Medicinal Plants Backpackers Should Know








blackberries

 

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© 2015 Shanna Lea

Do you know what medicinal plants are growing along the trails you will be hiking?  It’s always good to know what plants are healing for simple aches and pains, in case you need them.  You should still bring along a first aid kit from home, but it’s always good to know your plants.

There are many medicinal plants that are effective remedies.  Some plants are dangerous, of course, so make sure to know both types.  This is just a quick guide to a few safe plant medicines.  Be sure to study through a good medicinal plant book to know how to identify plants you don’t know.

Plants For Pain Relief

Fill the bottom of a cup with shredded willow bark, and make a cup of tea with it. Let it steep for a few minutes before you drink it. The active ingredient is salicin, closely related to salacylic acid, which is used to make aspirin. You can also try chewing on a few balsam poplar buds.

Antiseptic Plants

Sap from “blisters” on balsam firs is a strong antiseptic. Pop the blisters on the trunks of young trees, and the sap will ooze out. You can spread it over cuts and small wounds to prevent infection. It is very sticky, however, and it will be difficult to wash off (at least it smells nice).

The crushed leaves of Saint John’s Wort can be used as an antiseptic dressing as well. My friend once put a wad of the mashed leaves on a nasty gash in her foot, replacing it occasionally, and the cut healed very quickly. St. Johns Wort has anti-bacterial, anti-viral and anti-fungal properties.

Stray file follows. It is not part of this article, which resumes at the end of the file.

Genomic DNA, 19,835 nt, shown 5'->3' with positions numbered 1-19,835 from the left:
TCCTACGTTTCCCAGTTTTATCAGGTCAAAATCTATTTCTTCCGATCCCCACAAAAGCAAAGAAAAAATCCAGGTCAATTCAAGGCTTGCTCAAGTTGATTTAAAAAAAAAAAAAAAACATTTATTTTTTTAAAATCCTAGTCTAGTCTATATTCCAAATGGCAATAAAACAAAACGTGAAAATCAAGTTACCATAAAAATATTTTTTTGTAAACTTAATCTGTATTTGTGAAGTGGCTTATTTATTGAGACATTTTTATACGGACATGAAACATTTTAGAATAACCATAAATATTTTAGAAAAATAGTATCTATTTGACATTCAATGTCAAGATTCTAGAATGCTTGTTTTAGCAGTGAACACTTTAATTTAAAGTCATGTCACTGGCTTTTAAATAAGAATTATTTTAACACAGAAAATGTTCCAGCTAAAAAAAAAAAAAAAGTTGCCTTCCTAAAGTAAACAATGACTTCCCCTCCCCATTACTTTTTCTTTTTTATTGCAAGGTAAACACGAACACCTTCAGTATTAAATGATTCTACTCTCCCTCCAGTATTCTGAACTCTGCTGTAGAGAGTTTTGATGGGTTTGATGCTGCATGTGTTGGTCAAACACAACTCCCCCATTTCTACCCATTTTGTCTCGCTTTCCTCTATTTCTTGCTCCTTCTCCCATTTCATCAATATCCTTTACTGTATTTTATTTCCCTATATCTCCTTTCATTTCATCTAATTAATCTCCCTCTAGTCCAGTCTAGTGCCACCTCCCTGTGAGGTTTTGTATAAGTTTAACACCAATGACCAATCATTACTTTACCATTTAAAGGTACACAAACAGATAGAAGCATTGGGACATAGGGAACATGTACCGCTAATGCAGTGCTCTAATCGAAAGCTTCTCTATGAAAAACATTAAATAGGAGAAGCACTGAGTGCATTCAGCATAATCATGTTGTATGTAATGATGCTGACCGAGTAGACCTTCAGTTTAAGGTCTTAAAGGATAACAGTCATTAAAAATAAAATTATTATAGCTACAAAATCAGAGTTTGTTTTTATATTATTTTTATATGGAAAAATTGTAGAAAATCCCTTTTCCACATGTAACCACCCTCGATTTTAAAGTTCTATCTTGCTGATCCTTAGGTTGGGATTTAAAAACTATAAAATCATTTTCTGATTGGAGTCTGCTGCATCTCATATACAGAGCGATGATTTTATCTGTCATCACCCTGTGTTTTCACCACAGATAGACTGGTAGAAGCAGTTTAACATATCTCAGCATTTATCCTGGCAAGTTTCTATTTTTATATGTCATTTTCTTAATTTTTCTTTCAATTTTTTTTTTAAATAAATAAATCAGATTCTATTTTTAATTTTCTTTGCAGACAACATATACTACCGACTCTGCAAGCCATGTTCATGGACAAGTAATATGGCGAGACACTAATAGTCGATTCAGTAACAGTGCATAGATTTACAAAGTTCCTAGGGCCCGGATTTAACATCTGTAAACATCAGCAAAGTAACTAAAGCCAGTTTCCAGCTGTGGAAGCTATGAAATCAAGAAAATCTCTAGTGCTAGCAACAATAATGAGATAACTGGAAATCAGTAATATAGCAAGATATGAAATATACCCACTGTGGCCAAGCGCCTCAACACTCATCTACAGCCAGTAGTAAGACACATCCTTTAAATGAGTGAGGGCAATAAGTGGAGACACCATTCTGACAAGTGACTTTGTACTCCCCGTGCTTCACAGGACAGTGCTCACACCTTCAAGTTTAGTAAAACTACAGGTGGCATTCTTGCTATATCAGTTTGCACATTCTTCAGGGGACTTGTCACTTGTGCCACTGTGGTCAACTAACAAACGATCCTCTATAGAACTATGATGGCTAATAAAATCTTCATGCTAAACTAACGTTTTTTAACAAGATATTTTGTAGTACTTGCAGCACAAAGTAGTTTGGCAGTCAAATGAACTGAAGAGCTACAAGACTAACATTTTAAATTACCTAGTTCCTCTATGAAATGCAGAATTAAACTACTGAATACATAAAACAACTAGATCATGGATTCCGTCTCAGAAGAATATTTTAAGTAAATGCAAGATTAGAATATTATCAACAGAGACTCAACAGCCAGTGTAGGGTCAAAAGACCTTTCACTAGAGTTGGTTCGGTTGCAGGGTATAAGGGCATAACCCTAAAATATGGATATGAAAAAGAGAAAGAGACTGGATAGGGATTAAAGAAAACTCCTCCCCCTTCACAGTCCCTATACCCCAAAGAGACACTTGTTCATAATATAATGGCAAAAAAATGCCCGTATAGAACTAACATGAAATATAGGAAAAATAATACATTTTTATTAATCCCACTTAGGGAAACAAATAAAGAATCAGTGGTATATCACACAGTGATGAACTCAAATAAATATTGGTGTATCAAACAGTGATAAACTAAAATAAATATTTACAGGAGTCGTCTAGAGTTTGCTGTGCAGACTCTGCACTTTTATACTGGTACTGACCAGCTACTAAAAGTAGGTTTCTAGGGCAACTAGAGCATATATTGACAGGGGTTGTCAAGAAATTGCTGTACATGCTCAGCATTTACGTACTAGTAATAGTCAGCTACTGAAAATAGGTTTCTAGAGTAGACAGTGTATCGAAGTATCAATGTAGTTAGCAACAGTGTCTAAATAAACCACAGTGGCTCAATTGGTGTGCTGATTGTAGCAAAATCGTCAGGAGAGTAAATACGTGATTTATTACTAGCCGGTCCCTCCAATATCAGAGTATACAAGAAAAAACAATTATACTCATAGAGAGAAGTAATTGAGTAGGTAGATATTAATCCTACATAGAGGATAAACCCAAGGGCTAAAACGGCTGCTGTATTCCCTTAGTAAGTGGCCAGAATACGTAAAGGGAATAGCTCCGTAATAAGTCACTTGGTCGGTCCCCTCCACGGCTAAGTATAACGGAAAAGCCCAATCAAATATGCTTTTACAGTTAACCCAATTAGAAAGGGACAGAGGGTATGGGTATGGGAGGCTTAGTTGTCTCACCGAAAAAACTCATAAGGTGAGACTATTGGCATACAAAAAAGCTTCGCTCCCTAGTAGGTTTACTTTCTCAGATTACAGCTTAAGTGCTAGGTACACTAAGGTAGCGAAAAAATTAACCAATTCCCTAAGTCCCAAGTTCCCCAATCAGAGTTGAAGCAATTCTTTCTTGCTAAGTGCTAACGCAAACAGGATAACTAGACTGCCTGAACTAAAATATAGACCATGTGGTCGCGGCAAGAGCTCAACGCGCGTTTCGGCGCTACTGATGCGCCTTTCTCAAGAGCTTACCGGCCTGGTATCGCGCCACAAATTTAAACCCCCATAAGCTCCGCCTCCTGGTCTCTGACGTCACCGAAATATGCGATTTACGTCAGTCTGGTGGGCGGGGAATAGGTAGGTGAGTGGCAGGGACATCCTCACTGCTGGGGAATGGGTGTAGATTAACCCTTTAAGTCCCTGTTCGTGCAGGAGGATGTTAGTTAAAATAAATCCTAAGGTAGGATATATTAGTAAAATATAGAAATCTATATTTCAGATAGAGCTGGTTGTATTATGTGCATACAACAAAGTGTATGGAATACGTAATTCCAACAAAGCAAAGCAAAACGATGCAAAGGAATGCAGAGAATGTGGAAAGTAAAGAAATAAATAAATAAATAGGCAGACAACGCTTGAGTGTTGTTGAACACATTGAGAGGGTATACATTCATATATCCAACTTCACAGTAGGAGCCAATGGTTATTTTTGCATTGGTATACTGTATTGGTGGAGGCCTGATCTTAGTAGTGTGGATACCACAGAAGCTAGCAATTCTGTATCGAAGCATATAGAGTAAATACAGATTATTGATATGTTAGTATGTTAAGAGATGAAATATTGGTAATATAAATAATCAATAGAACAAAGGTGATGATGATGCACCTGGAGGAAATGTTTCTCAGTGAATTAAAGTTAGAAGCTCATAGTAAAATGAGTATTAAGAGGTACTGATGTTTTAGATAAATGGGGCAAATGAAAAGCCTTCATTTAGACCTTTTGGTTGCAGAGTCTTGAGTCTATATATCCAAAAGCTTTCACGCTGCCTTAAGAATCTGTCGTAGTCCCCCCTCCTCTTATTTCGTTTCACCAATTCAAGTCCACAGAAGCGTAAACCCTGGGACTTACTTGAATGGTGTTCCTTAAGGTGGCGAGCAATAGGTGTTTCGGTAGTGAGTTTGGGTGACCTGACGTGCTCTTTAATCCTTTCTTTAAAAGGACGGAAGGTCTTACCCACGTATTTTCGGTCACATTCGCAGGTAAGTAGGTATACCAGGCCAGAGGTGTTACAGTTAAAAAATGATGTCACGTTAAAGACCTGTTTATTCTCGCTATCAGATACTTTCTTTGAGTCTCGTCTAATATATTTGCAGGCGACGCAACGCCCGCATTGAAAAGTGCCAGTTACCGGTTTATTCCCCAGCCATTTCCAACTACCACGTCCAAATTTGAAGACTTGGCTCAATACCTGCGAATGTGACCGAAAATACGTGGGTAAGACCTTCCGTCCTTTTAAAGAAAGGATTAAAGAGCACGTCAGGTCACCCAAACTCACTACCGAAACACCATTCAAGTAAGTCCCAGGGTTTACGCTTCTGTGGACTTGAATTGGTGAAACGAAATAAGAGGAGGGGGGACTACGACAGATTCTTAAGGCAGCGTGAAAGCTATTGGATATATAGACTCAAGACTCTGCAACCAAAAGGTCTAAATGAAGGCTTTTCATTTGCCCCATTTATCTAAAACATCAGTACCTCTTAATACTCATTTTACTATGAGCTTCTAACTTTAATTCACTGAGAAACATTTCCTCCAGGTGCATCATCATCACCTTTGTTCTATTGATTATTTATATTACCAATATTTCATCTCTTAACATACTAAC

Medicinal Plants For Diarrhea

You can drink tea made from the roots of blackberries and their relatives to stop diarrhea. Just fill the bottom of the cup with the cleaned and shredded roots and pour boiling water over them. Let the mix steep for five minutes before drinking.

Oak bark and other barks containing tannin are also effective. You can also use the twigs to stop diarrhea. Make tea with a spoonful of the bark or chopped-up twigs. Tannins can be hard on the kidneys, so drink just one cup of tea, or use oak only if you don’t have other options.

Skin Medications

You can relieve the itch from insect bites, sunburn, or plant poisoning rashes by applying a poultice of jewelweed (Impatiens biflora). I have seen a poison ivy rash cleared up overnight using the juice from jewelweed. It is also said to work on sunburn as well as aloe vera.

Make a tea of witch hazel leaves (Hamamelis virginiana), and you can use it for relief from insect bites, and sunburn. Witch Hazel used to be a common astringent that women used as a “tightening” face wash.

There are hundreds of wild medicinal plants that could be useful to hikers and backpackers. You don’t need to become an expert to benefit from them. Just learn to identify and use a few of the most widespread and safest ones.  You can also order the dried herbs through Mountain Rose Herbs to keep in your backpack with you at all times.

LINK

Mountain Rose Herbs

A Field Guide to Medicinal Plants and Herbs: Of Eastern and Central North America

A Field Guide to Western Medicinal Plants and Herbs

 

 



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